Table 1.2: Summary of Water Rights in the Sabine Basin

Area No. of permits

Annual Permitted Use (ac-ft/yr)








Out of Basin Use(3)

Lower Basin(1)









Lake Fork & Iron Bridge to Toledo Bend









Above Lake Fork Dam










Above Iron Bridge Dam










Total — Sabine Basin










1 - There is one hydroelectric right, permitted at 21,000 cfs.

2 - E.I. DuPont de Nemours Company's right for 267,000 AF/Y of brackish water is in the Lower Basin, but is not included in this total because the brackish water is not a useable source of supply.

3 - Permitted to City of Dallas for Out of Basin Use.

Mun — Municipal
Mun/Ind — Municipal/Industrial
Ind — Industrial
Irr — Irrigation
Other — Recreation or Miscellaneous

1.4 Mineral Resource Evaluation

Mineral resources in the Sabine Basin include energy resources of oil, natural gas and lignite, and the industrial mineral resources of limestone, clay, sand and gravel, salt and sulfur. Historically, these resources have had an important role in the area’s economy and growth. However, development of these resources also has the potential to impact future water supply projects and water quality within the Basin. An overview of the current mineral resource developments in the Sabine Basin was conducted to examine possible impacts and locations of on-going mining activities.

Oil and gas are a major energy resource in the Sabine Basin. Proven fields, such as East Texas Oilfield in Rusk and Gregg counties, continue to produce a large percentage of the Basin’s total production. Overall, production in the Sabine Basin has declined over the past decade as prices of crude have fallen and proven reserves have been depleted. In 1997, there were ten of the 21 counties producing oil and gas, with the largest production in Gregg, Harrison, Rusk and Upshur counties. The generalized areas of reserves currently under development are shown on Figure 1.4.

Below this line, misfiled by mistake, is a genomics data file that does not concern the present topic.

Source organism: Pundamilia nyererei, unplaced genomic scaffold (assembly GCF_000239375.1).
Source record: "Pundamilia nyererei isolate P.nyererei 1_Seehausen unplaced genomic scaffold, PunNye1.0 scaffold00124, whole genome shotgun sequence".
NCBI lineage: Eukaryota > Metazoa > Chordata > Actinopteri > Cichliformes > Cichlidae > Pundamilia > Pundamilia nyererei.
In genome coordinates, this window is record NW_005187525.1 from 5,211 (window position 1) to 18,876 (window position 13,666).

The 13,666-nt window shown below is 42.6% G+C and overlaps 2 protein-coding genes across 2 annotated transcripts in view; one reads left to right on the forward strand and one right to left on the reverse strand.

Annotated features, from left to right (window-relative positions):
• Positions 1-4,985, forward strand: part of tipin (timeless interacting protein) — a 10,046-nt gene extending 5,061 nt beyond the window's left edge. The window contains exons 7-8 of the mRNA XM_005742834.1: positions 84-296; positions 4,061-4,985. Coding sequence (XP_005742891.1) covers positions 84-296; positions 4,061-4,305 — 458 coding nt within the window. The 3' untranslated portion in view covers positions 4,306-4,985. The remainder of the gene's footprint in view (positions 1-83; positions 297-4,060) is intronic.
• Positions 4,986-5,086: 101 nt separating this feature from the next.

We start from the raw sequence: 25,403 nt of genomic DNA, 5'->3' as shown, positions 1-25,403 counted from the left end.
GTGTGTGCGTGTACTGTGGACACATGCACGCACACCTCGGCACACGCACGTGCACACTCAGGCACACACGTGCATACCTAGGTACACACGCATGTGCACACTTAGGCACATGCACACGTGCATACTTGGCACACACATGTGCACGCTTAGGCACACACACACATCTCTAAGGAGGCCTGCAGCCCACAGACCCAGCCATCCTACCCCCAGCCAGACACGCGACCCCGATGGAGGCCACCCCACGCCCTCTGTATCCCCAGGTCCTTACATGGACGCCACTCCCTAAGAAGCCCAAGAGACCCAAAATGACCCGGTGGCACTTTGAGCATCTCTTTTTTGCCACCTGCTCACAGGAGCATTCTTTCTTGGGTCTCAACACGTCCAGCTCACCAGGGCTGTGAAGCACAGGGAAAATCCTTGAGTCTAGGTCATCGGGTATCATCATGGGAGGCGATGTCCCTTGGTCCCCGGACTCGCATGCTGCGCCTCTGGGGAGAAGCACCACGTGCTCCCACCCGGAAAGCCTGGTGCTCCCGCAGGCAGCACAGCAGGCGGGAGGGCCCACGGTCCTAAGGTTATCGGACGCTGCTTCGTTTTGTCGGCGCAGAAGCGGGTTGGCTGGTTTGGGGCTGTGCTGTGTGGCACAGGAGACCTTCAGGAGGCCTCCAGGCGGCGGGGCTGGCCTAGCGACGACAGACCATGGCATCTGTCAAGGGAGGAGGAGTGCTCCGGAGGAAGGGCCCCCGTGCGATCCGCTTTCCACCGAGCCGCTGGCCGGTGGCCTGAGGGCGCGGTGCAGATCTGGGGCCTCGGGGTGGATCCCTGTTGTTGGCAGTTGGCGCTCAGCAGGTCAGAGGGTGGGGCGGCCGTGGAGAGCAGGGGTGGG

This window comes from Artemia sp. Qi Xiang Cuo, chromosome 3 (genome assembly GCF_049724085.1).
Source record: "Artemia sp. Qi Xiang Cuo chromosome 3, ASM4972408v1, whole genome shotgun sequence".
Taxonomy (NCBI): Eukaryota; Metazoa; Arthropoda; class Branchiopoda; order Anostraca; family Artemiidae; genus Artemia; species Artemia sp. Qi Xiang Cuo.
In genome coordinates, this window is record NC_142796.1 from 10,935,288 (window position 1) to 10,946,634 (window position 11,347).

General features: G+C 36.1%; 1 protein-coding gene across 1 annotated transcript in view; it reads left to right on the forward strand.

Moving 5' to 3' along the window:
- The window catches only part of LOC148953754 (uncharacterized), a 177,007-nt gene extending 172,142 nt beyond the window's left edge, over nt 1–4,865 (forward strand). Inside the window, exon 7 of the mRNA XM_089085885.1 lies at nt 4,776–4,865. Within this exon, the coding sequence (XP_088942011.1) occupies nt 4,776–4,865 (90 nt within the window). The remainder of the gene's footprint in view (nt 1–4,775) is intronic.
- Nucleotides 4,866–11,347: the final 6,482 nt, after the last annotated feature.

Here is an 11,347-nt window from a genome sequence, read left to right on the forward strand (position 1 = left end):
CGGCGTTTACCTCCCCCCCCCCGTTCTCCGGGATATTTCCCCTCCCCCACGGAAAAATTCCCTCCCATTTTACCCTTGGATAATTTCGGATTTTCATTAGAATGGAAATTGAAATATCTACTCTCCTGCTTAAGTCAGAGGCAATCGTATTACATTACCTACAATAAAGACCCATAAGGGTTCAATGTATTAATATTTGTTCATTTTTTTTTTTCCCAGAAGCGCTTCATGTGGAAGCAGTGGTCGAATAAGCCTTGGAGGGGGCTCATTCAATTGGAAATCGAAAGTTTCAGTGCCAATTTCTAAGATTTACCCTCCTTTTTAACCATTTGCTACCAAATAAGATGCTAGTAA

The second major energy resource found in the Sabine Basin is lignite. Lignite, a low-grade coal, is present in both near-surface and deep-basin sediments. The near-surface deposits are most commonly developed due to more economical mining methods. There are five permitted lignite mines currently in operation in the Basin. The total 1996 production from these mines was 27.6 million tons, 51 percent of the state’s total production. The locations of the active mines are shown on Figure 1.5.

Industrial minerals occurring in the Sabine Basin include limestone, clay, salt, sulfur, sand and gravel. These minerals are used as bulk products for construction materials, raw materials for ceramics, chemicals and fertilizers, refractors and specialty-grade rock and mineral products. As shown on Figure 1.6, there are significant deposits and active mining of these minerals throughout the Basin.

Consideration of mineral development should be given when planning the location of new water resource projects, such as reservoirs. Proper siting of water resource development projects reduces the risk of surface water contamination from contact with exposed minerals and mineral formations, and also reduces the cost of conflict mitigation. Potential impacts of mineral development on proposed reservoir sites are discussed in Section 7 of this report.

Click on the images to see a larger view.
Figure 1.4
Figure 1.5
Figure 1.6